Manmeet from India, MBA
Education institution: International Business Academy, Kolding
Digital educational materials and qualified teachers combining theory and practice has made it attractive for Manmeet Kaur, aged 40, to take an MBA at the International Business Academy in Denmark.
There is a distance of roughly 10,000 kilometres between the cities of Kolding in Denmark and Chandigarh in the northern India, and the distance between the two countries' educational systems is also considerable. This is what Manmeet Kaur came to understand when she decided to do an international MBA-degree in a foreign country after seven years of professional experience in her own country.
"There are highly qualified and professionally competent educators here. They offer more than just theoretical knowledge and are very focussed on learning by doing," says this 40 year old woman who has just concluded 18 months of studies at the International Business Academy (IBA) in Denmark.
Educating whole persons without stress
The classrooms at IBA in Kolding are filled with interactive boards where teacher notes and class slides are uploaded. This is part of what Manmeet Kaur really likes about studying here.
"You can concentrate on listening, and if you are unable to attend classes, you can log on no matter what time it is and no matter where you are. This way, your teachers are accessible all hours of the day," she says.
The teachers' approach to education is also quite different from what Manmeet Kaur is familiar with from her own work as an English teacher and from her children's schooling in India:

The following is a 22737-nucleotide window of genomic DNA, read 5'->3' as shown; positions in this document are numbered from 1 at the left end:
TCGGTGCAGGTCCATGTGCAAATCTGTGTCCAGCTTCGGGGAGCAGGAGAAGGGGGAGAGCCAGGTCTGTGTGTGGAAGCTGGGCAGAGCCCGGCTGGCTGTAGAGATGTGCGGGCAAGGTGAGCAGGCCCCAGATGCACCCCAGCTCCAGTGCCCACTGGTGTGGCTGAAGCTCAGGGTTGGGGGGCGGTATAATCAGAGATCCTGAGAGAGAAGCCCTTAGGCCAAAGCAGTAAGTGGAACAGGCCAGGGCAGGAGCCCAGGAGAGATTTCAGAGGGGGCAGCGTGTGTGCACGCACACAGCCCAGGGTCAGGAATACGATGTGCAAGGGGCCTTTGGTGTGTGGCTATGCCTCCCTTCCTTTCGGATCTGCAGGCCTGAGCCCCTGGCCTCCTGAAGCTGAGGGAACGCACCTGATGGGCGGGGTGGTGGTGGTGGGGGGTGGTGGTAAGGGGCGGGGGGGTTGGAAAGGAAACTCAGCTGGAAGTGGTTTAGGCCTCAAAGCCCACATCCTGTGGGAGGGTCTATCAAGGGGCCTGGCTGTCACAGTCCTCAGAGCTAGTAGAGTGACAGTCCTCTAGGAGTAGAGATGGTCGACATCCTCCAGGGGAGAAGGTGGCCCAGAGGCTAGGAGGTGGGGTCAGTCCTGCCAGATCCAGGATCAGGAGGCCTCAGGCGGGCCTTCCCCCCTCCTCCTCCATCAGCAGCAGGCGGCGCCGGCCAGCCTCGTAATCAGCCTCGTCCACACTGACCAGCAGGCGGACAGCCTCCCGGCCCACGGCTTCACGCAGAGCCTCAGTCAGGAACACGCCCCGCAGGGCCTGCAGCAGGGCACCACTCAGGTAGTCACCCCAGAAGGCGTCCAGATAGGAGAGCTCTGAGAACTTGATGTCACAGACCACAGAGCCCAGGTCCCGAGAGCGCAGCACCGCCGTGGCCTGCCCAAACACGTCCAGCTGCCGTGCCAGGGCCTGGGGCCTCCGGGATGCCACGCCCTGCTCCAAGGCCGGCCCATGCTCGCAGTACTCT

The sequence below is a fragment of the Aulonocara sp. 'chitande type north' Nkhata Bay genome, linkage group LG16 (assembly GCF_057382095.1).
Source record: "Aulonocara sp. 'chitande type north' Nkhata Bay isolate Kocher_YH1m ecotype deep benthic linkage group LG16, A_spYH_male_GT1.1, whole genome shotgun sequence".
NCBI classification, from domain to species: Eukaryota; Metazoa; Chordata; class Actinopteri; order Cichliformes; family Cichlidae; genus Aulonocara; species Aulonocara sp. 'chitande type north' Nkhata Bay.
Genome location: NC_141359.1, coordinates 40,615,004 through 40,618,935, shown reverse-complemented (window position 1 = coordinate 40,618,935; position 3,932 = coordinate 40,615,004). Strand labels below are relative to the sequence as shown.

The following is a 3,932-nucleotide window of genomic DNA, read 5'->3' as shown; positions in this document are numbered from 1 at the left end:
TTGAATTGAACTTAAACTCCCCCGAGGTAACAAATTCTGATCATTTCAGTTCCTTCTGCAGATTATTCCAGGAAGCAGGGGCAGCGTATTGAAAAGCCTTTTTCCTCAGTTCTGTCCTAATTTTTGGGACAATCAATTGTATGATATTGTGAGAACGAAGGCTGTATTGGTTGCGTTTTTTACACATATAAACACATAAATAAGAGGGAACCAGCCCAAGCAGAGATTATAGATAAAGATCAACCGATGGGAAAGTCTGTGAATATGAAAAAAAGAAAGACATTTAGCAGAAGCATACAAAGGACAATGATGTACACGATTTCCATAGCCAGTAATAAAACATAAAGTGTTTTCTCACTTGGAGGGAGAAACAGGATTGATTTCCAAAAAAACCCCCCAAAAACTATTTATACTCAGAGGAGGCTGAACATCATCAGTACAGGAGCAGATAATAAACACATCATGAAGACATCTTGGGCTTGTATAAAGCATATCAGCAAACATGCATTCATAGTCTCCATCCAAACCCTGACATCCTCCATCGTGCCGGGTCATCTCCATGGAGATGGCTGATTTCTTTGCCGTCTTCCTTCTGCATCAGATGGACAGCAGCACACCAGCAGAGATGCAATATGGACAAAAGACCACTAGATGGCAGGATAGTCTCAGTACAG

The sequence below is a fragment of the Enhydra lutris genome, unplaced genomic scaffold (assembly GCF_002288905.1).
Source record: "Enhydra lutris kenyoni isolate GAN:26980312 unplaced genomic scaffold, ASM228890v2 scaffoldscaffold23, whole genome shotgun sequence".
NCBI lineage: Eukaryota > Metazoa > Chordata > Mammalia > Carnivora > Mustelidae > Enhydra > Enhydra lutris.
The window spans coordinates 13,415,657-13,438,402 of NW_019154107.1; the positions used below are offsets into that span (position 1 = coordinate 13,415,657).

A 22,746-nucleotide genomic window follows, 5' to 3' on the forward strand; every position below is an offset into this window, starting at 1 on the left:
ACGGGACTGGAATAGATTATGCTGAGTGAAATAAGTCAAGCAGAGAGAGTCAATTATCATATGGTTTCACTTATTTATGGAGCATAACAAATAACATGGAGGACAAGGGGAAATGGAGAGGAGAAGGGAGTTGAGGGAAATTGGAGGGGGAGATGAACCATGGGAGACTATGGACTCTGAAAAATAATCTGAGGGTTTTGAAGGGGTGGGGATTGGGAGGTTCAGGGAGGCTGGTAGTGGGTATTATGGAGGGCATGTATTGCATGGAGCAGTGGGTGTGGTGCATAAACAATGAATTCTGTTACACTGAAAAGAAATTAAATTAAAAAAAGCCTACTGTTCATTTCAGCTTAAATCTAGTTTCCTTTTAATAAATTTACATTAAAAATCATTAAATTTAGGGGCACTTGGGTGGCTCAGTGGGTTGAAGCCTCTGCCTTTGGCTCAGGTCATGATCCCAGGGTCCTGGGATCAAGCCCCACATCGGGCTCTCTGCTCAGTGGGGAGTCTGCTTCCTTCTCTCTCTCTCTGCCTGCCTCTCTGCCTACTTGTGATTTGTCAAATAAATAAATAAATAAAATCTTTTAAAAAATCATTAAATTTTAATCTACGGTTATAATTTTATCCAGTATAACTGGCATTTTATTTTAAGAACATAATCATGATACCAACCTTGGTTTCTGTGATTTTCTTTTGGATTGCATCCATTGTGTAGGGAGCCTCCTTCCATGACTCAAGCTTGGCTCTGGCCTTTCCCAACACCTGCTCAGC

"In Denmark, you place great emphasis on the development of the person as a whole as opposed to pure book-learning and cramming of information that you may not even completely understand. There is also a practical approach to teaching, which helps you understand the subjects and theories you need to familiarize yourself with. This reduces stress and enables you to become an expert within your own particular field."
Manmeet Kaur has also discovered a logic of sustainability in the Danish schools.
"In India, you buy your own books every year wasting paper, time and money. In Denmark, however, you can borrow books at the library and that is wonderful," she says.
Wants to stay in the world's safest country
Manmeet Kaur had heard some quite spectacular things about Denmark that made her curious about the country.
"The Danes are the happiest people on the planet, there is almost no corruption, only very few unemployed, a low crime rate and Denmark has ambitions to become self-sufficient in energy," she says.
IBA in Kolding was chosen because of the multi-cultural learning environment.
"Here, you will find students from many different countries who accept each other and are open to sharing experiences and knowledge. It is a really nice and safe place to be in every respect, and I have contributed myself by organizing cultural activities and advising new students on life as a student in Kolding," she says.
Manmeet Kaur has an M.A. in English literature supplemented with courses in IT, mass communication and journalism and eventually an MBA. How she hopes that her education in Denmark will pave the way for a job abroad.
"I would like to stay and build a future in Denmark. My husband has already found a job here, and my daughters attend the local school," she says.
- Denmark has the best work-life balance. This is why Apr 04, 2017
- Denmark tops happiest country in the world 2017 Mar 20, 2017
- Copenhagen still among world’s most liveable cities Mar 15, 2017